Yellowhammer—a whip for carriers: Who will be responsible for deterioration of perishable goods during border controls? | In Principle

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Yellowhammer—a whip for carriers: Who will be responsible for deterioration of perishable goods during border controls?

In September, the British media published a documentary on Operation Yellowhammer, analysing the possible effects of the UK’s withdrawal from the European Union without an agreement. The legal chaos caused by a hard Brexit could lead to several days of truck stoppages at the border, creating a risk of damage to perishable goods.

The impact of Brexit at the border

According to figures from Statistics Poland (GUS) for 2017, the volume of cargo transport by road, expressed in tonne-kilometres, achieved by Polish carriers constituted 17.5% of the total transport volume of the European Union. It is also estimated that about 8,000 trucks arrive in Great Britain every day, of which about 23% belong to Polish companies.

This state of affairs will undoubtedly be affected by Brexit, which, despite the conclusion of a tentative agreement, still raises many questions—also in terms of future legal regulations. It is possible that customs duties will be imposed or new rules of tax settlement (e.g. when crossing borders) will be established. It may be necessary to obtain new permits for road transport (on UK territory) and to carry out complicated and time-consuming border controls, including customs, phytosanitary, veterinary or product safety checks.

The report on Operation Yellowhammer shows that in the first months after Brexit, long queues lasting for several days may form at the borders. The situation becomes more complicated when the carrier is transporting perishable goods. The goods may deteriorate (or be destroyed) as a result of a stop of several days at the border, or incorrect border controls.

Therefore, the question arises as to who in such case will be liable for the loss under the civil law.

General rules on liability of international road transport

These issues of civil liability are regulated by the Convention of 19 May 1956 on the Contract for the International Carriage of Goods by Road (the CMR Convention). The convention provides a separate compensation regulation, distinct for example from general principles arising from the Civil Code. The CMR Convention emphases the principle of the presumed fault of the carrier in the scope of its civil liability (although some commentators regard this as risk-based liability). As a result, the burden of proving circumstances excluding the carrier’s liability lies on the carrier.

Undoubtedly, even a no-deal Brexit would not undermine this regulation, because the CMR Convention is a multilateral international agreement, of which the UK is also a signatory. Therefore, the UK’s departure from the EU will not result in “exclusion” of regulations arising from the convention.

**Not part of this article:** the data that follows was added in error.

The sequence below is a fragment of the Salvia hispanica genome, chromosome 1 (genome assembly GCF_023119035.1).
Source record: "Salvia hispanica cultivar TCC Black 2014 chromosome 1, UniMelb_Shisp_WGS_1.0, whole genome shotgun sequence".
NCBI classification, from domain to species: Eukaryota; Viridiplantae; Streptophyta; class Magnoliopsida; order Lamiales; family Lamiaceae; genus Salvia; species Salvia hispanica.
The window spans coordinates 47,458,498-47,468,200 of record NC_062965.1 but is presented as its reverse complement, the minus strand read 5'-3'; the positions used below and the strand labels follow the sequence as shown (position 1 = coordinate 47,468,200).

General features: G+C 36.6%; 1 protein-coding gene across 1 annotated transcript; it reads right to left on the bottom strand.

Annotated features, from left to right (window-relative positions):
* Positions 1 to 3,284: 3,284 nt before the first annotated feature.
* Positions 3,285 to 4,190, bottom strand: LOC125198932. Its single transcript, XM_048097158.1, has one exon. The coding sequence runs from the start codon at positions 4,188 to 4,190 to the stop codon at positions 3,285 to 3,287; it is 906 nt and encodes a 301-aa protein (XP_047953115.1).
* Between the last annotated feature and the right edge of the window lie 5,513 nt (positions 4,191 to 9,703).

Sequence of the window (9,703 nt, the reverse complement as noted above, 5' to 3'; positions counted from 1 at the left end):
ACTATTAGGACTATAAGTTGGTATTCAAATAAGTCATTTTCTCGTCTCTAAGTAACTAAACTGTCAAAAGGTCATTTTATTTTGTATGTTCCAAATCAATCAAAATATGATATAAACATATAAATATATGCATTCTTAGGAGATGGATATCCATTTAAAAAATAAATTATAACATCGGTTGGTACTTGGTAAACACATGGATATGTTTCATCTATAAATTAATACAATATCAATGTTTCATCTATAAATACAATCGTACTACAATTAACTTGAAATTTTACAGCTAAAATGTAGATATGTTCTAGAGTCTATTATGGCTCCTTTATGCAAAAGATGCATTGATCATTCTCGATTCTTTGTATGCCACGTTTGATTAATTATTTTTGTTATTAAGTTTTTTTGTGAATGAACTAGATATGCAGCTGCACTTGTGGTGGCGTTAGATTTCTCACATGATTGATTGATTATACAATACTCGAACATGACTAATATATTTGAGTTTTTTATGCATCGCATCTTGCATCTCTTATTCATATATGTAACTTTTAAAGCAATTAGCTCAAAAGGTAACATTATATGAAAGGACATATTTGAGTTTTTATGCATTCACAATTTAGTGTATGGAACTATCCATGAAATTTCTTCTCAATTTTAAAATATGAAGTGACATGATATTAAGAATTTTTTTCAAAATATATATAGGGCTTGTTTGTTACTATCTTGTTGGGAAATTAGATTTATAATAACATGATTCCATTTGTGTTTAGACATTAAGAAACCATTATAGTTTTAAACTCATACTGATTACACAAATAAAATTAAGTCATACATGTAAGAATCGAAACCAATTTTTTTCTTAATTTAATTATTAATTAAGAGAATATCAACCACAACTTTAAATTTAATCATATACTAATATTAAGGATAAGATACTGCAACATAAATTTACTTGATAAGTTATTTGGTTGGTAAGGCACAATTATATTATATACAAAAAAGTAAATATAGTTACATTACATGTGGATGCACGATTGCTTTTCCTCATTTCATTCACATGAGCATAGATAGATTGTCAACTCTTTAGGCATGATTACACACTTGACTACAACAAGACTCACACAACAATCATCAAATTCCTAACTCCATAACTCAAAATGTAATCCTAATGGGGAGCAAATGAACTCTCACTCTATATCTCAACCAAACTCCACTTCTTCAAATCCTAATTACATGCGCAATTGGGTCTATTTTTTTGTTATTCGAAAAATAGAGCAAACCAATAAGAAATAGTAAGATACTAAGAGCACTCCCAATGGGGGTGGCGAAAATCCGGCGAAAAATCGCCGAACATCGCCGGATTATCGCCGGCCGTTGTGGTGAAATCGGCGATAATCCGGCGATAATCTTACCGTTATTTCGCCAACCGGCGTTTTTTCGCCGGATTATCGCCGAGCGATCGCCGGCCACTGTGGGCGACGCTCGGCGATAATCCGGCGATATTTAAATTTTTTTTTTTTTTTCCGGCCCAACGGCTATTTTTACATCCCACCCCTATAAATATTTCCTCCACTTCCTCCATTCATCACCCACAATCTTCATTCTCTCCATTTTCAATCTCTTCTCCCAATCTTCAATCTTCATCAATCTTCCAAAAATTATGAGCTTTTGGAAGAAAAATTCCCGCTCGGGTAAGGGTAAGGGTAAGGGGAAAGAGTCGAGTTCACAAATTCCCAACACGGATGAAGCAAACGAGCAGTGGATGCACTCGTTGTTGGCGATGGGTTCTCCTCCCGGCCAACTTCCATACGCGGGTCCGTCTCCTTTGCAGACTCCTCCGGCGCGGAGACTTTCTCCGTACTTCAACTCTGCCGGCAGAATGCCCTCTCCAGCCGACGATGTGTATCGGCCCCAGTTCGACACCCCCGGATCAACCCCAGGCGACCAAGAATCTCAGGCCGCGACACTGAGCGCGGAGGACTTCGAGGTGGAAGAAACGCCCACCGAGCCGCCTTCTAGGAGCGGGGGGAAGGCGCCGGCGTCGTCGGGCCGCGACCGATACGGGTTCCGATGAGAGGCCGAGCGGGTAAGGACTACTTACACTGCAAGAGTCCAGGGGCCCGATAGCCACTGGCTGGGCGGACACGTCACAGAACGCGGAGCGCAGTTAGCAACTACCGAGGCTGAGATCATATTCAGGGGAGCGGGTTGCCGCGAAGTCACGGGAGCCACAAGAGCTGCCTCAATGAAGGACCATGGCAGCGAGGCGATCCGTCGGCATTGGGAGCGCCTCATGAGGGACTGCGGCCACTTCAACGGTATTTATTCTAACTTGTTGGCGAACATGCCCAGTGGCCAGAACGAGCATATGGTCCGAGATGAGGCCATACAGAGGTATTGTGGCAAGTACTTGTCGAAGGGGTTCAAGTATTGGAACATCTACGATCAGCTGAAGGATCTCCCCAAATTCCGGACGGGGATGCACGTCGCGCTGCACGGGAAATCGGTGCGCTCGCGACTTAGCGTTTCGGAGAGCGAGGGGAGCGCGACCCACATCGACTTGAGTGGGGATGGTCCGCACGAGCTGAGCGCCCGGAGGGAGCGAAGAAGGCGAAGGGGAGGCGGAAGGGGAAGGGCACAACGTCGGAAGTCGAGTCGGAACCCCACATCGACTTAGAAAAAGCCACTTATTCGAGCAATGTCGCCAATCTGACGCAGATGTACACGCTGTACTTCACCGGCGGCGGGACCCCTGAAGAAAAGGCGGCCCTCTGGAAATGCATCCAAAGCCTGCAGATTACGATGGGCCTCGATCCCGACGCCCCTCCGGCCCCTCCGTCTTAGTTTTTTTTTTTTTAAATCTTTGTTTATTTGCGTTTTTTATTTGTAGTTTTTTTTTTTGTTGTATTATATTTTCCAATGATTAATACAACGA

The exonerating grounds (exclusion of liability for damages) are laid down in Art. 17(2) and (4) of the CMR Convention and are divided into two groups: general and specific. It is not ruled out that there may be factual circumstances in which these grounds overlap, but it should be borne in mind that the choice of a specific “group” is important, as it directly affects the procedural situation of the carrier. It is also worth noting that the exonerating grounds themselves, as laid down in the CMR Convention, have been the subject of analysis of the courts. In this respect, in the judgment of 14 May 1996 (case no. I ACr 333/96, Lex no. 26405), the Warsaw Court of Appeal held, “The exonerating grounds provided for in the CMR Convention are broader than those resulting from the Transport Law, but the difference is not that they also include a third party’s fault, but by waiving the requirement of external appearance of the event, it also allows as those reasons events whose origin lies in the sphere of the carrier’s activity, or the activity or characteristics of the equipment or means used. This means that under the CMR Convention, the carrier is exempt from liability both in the event of force majeure and for reasons mentioned above.”

As a general rule, “The carrier shall be liable for the total or partial loss of the goods and for damage thereto occurring between the time when he takes over the goods and the time of delivery, as well as for any delay in delivery” (Art. 17(1) CMR).

But the general rule of exoneration states: “The carrier shall however be relieved of liability if the loss, damage or delay was caused by the wrongful act or neglect of the claimant, by the instructions of the claimant given otherwise than as the result of a wrongful act or neglect on the part of the carrier, by inherent vice of the goods or circumstances which the carrier could not avoid and the consequences of which he was unable to prevent” (Art. 17(2) CMR).

Among the specific grounds for exoneration, Art. 17(4)(d) of the CMR Convention is relevant for this article. Under this provision, the carrier is relieved of liability if the loss or damage to the goods arises due to a “special risk” due to the “nature of certain kinds of goods which particularly exposes them to total or partial loss or to damage, especially through breakage, rust, decay, desiccation, leakage, normal wastage, or the action of moth or vermin.”

Furthermore, pursuant to Art. 18(4) of the CMR Convention, “If the carriage is performed in vehicles specially equipped to protect the goods from the effects of heat, cold, variations in temperature or the humidity of the air, the carrier shall not be entitled to claim the benefit of [Art. 17(4)] unless he proves that all steps incumbent on him in the circumstances with respect to the choice, maintenance and use of such equipment were taken and that he complied with any special instructions issued to him.”

Exoneration if border control takes too long